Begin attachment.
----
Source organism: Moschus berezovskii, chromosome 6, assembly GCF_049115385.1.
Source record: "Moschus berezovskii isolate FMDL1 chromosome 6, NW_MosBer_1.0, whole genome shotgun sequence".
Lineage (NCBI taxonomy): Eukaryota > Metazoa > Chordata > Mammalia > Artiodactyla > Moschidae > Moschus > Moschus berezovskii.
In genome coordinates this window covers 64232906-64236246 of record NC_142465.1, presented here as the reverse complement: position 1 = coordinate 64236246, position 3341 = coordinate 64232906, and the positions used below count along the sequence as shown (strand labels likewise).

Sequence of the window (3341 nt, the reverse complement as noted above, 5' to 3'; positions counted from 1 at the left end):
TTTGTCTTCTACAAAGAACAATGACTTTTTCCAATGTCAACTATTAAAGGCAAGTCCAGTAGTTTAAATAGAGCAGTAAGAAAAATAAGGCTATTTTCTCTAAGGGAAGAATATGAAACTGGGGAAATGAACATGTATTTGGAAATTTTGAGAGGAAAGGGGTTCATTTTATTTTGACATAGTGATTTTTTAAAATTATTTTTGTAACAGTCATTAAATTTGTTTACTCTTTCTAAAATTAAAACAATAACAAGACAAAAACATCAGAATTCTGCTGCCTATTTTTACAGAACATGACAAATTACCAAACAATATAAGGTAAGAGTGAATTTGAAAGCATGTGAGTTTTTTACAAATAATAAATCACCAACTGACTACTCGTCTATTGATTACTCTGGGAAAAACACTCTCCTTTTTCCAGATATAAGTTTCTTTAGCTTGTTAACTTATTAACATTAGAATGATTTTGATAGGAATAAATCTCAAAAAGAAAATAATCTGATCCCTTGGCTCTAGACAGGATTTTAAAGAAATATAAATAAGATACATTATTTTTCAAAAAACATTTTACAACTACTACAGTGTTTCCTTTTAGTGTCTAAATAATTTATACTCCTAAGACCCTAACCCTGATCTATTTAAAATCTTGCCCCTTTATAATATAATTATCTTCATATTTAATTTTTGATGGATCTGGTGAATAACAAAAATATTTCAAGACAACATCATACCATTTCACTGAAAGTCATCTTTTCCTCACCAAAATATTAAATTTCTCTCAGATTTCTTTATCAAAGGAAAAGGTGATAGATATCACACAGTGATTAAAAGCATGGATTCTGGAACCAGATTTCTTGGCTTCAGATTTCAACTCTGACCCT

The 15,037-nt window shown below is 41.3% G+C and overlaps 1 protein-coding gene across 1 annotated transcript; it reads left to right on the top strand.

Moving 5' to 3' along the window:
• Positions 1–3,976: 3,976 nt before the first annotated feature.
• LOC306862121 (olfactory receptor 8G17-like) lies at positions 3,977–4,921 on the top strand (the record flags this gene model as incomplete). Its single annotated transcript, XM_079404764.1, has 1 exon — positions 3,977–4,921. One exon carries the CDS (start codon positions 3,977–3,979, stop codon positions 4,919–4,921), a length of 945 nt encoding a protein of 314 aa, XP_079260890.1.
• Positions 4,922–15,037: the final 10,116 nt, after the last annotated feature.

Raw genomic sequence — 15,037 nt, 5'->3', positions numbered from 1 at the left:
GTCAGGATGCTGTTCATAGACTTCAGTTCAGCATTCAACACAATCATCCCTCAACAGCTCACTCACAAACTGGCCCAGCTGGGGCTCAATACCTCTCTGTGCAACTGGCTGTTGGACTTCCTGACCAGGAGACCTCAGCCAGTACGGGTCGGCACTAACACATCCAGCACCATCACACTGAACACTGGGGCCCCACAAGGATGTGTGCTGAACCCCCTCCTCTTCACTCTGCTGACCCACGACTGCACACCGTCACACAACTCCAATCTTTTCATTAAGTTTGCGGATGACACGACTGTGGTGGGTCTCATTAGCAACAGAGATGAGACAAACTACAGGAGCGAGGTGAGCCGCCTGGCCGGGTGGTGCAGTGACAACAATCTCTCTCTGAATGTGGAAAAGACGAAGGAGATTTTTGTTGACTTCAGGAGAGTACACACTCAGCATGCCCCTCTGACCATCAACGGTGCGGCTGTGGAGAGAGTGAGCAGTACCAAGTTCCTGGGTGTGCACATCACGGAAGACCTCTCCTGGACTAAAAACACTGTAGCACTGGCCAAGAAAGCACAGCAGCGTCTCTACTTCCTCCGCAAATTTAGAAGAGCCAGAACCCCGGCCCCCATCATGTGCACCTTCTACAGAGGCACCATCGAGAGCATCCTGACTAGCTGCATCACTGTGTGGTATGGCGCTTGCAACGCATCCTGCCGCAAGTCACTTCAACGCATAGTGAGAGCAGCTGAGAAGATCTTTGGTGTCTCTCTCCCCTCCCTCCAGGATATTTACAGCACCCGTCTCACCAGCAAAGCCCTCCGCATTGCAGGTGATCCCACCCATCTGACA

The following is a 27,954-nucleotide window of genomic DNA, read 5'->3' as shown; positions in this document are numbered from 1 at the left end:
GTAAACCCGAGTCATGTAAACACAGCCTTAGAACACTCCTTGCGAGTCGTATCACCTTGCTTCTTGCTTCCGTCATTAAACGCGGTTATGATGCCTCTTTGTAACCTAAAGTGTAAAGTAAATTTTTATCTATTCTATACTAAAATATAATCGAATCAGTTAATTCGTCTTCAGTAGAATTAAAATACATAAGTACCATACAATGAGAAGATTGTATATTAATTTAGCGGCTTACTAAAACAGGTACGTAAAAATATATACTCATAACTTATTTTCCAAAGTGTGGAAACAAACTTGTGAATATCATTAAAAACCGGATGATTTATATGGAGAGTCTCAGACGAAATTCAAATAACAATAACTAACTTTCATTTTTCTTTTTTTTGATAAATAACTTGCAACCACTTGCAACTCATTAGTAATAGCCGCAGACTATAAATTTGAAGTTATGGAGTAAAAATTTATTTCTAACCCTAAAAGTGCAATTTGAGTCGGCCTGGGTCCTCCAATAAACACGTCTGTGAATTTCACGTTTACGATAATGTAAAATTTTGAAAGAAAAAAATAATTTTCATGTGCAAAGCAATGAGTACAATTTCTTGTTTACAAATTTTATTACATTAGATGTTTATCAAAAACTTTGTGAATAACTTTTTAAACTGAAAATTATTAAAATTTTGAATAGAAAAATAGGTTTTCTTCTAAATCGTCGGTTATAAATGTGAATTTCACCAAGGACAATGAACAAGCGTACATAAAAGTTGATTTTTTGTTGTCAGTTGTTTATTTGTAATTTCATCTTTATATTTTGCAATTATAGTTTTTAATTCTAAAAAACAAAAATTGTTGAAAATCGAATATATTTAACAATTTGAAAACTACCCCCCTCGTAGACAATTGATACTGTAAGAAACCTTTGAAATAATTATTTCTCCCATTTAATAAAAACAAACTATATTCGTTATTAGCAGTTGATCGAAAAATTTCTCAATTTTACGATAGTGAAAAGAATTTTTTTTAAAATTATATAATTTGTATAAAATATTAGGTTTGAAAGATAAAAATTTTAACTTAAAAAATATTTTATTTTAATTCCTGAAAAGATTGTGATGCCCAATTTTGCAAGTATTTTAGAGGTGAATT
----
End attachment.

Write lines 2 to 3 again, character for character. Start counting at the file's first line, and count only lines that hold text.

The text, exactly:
Source record: "Moschus berezovskii isolate FMDL1 chromosome 6, NW_MosBer_1.0, whole genome shotgun sequence".
Lineage (NCBI taxonomy): Eukaryota > Metazoa > Chordata > Mammalia > Artiodactyla > Moschidae > Moschus > Moschus berezovskii.